Meanwhile, Russia rarely uses its clout in the oil markets to influence prices unless it agrees to coordinate with OPEC.  Russia and the other members of the Former Soviet Union did, inadvertently, act as swing producers during the 1990s when production tumbled in the wake of the Soviet Union’s collapse.  Since Putin’s rise to power, Russia has largely been a price taker in the oil markets, reluctant to use its clout to influence prices – something that it has not shied away from in the natural gas market.

Russia’s influence might grow, however, in the future.  Russian production has been stable, and its reserves remain enormous. Moreover, it hasn’t widely applied more modern and efficient technologies.    Hence, there is considerable room for Russia to expand production over the next decade making it highly likely that Russia will continue to be one of the world’s dominant oil suppliers.

Figure 5: Oil Options are Pricing More Downside Than Upside.

Bottom Line:

  • Options traders remain focused on downside risks following a 30% slide in WTI.
  • U.S. production could continue to rise despite the recent slide in prices.
  • The shale production boom could go into reverse in the future if oil prices drop below $50/barrel and remain there for an extended period of time.
  • Saudi Arabia faces significant domestic and international challenges that could hold upside surprises for oil prices, but for now Saudi Arabia is perceived to be deeply indebted to the US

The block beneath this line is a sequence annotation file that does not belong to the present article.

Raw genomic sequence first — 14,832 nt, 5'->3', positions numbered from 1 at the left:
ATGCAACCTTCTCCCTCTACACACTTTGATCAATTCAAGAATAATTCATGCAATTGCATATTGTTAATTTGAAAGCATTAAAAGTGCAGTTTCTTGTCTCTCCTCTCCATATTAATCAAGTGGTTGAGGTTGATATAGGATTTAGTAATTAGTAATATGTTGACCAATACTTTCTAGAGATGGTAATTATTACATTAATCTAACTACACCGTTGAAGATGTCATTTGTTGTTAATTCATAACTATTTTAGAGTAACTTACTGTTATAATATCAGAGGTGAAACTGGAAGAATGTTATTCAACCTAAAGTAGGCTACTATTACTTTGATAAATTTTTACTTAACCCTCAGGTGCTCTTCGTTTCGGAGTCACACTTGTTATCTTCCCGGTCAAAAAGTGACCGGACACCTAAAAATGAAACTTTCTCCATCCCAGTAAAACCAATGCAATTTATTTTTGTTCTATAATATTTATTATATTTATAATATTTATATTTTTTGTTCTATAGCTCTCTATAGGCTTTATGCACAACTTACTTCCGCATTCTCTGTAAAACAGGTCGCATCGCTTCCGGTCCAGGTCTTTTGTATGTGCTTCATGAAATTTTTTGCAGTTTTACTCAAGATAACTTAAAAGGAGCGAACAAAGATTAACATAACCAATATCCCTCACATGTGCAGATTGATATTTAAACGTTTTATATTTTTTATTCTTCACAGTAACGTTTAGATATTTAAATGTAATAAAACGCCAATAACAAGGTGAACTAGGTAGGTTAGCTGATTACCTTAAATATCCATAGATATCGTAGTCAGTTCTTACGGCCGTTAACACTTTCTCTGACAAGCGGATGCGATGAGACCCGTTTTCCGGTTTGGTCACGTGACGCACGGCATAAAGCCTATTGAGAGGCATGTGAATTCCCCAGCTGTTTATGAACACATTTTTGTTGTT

• Russia has been reluctant to play the role of price setter in the markets but that could change in the future given the long-term prospects of Russia’s increasingly important role in global oil production.

References

  1. See: “Four Ideas to Consider when Analyzing Long-Term Prospects for Oil and Natural Gas” by Blu Putnam in the Fall 2018 issue of Global Commodity Applied Research Digest (GCARD), published by the JPMorgan Center for Commodities, http://www.jpmcc-gcard.com/.

 

All examples in this report are hypothetical interpretations of situations and are used for explanation purposes only. The views in this report reflect solely those of the author(s) and not necessarily those of CME Group or its affiliated institutions. This report and the information herein should not be considered investment advice or the results of actual market experience.

About the Author

Erik Norland is Executive Director and Senior Economist of CME Group. He is responsible for generating economic analysis on global financial markets by identifying emerging trends, evaluating economic factors and forecasting their impact on CME Group and the company’s business strategy, and upon those who trade in its various markets. He is also one of CME Group’s spokespeople on global economic, financial and geopolitical conditions.

View more reports from Erik Norland, Executive Director and Senior Economist of CME Group.